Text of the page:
Author and member of one of the first all-Black rowing teams in the nation Arshay Cooper recently visited Oklahoma to inspire students to form rowing teams of their own. In the Chesapeake Boathouse, Cooper spent time teaching Oklahoma middle school students how to use the ergonomic rowing machines. “Shoulders down, arms level!” He gently instructed one fourteen-year-old girl. “You got to start with the erg before you get out on the water.” Every student present was avid to show Arshay they could use the machines correctly. Cooper’s very presence inspired their hard work, interest, and determination.
After reading Cooper’s memoir and watching the documentary, both titled A Most Beautiful Thing, Riversport OKC invited Cooper to visit Oklahoma and speak at several schools about rowing. While Cooper visited Douglass High School, Millwood High School, and F.D. Moon Middle School, Riversport organized and began setting up teams, finding coaches, and funding scholarships for kids’ uniforms.
While the middle school students study the boats and run out to the river, Arshay Cooper acknowledges the barriers to the sport: “Some of these kids don’t know how to swim. They need swimming lessons. Some of them will need transportation to and from practice. Many of them will need scholarships to help pay for uniforms. Their parents and communities will have to be introduced to a new sport, a new idea, that they have never considered before. But these obstacles can and should be overcome. The lessons learned from rowing teach teamwork, work ethic, leadership, and success.”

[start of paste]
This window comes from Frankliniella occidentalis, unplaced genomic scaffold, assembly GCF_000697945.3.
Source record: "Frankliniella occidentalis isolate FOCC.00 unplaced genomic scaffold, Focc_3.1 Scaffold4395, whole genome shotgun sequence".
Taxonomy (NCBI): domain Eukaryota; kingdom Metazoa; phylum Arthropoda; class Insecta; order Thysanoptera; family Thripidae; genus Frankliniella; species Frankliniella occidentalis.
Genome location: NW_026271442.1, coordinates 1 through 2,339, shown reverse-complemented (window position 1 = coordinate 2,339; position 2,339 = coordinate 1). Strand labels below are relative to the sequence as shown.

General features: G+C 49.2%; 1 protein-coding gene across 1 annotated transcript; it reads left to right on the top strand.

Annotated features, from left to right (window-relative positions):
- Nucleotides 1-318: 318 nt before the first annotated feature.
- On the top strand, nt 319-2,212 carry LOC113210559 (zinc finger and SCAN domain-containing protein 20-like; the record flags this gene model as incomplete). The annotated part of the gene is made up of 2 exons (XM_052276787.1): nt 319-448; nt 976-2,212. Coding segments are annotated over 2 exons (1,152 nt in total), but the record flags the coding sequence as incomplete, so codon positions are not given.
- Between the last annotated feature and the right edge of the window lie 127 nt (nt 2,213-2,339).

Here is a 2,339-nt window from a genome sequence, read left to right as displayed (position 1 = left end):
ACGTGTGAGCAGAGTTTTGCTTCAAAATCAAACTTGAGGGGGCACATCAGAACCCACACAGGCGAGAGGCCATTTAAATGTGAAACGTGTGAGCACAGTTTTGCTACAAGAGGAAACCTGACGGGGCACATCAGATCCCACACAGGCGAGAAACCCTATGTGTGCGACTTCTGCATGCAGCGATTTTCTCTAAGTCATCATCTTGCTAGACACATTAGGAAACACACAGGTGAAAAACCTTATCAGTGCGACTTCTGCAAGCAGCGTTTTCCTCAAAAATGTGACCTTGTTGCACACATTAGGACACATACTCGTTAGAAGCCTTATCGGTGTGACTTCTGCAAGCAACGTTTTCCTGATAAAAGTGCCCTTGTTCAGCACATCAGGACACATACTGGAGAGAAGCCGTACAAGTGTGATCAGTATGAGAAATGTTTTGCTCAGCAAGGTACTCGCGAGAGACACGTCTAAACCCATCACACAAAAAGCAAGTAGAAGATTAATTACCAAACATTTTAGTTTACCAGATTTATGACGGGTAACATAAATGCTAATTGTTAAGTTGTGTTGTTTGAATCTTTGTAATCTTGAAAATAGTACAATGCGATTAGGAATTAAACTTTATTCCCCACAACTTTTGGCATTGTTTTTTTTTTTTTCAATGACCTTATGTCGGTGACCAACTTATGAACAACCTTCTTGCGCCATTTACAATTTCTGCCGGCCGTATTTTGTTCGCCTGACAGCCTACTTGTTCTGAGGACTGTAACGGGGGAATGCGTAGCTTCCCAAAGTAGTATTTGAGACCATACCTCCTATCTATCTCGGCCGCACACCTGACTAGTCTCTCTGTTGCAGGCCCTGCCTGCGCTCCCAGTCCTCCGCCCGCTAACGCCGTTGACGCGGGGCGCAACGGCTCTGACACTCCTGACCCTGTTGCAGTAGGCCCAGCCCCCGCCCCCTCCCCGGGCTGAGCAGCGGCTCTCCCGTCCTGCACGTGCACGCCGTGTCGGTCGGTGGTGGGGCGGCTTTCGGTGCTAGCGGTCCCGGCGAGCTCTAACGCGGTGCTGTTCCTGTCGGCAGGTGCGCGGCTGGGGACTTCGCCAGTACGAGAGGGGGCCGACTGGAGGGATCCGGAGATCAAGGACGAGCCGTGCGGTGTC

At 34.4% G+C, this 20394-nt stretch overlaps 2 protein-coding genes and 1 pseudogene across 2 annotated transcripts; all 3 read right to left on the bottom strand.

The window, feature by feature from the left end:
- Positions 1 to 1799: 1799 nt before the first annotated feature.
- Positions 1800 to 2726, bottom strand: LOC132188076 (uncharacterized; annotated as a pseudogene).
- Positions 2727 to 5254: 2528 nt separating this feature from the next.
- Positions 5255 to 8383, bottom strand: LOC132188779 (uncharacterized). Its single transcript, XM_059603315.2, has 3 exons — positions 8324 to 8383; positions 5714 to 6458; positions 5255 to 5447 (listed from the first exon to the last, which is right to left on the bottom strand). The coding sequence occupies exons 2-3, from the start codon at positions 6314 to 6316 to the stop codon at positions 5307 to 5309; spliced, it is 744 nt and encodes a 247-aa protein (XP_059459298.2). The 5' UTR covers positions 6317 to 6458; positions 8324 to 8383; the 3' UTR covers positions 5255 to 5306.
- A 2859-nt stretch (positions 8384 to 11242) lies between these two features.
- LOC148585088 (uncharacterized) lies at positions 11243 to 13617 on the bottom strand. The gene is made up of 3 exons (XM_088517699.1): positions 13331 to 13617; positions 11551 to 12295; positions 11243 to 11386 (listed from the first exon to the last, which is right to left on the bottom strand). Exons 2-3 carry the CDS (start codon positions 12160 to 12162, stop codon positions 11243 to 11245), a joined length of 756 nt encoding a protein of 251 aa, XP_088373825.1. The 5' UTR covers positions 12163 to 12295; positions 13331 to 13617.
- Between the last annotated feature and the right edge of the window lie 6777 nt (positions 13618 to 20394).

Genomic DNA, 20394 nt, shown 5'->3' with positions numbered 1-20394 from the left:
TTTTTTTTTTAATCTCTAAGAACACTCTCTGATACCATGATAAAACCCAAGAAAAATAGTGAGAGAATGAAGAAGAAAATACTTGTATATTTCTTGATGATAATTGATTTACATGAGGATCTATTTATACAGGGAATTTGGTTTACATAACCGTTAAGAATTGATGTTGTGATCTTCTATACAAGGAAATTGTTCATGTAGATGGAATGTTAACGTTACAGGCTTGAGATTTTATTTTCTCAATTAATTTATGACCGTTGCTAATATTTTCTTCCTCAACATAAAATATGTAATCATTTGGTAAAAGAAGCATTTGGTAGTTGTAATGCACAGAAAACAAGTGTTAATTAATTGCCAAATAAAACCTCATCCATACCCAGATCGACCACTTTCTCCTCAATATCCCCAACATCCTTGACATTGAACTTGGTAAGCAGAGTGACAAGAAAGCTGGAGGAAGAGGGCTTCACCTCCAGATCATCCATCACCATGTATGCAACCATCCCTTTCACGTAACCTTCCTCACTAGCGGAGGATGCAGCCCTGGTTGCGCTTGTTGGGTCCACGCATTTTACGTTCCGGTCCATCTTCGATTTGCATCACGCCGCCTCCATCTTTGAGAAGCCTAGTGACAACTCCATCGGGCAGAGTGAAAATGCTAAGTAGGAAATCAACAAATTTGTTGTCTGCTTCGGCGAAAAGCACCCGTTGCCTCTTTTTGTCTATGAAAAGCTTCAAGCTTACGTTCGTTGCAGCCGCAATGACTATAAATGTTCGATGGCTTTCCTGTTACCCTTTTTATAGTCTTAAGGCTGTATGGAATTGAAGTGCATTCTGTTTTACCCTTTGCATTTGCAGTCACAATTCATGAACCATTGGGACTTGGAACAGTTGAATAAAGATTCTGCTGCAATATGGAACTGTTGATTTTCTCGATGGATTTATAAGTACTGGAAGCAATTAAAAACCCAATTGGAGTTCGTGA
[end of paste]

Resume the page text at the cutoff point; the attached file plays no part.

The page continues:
In the late 1990s, when Arshay Cooper was attending Manley High School on Chicago’s notorious West Side, the school was approached by Coach Ken Alpert about starting a rowing team. Alpert had to bribe the students with pizza to get them to attend the first meeting. At that time, Manley High School was the most violent high school in Chicago. Cooper recounts, “They didn’t ask what college you were going to go to; they asked what gang you were going to join.”
The students who joined the team belonged to different neighborhoods and several had different gang affiliations. All of them had seen children shot in front of their homes or the school. Statistics said that one out of every three young men would die before the age of eighteen. Cooper says, however, that the rowing team formed the students into a brotherhood that surpassed the bond of the gangs.
“The most special thing about being on the water together was not being around the noise. The noise on the West Side Chicago is police sirens, gunshots, people screaming, people getting jumped. There was something about the water that gave us a peace that we had never felt before. We needed that. That first time on the water, I fell in love with the sport of rowing.”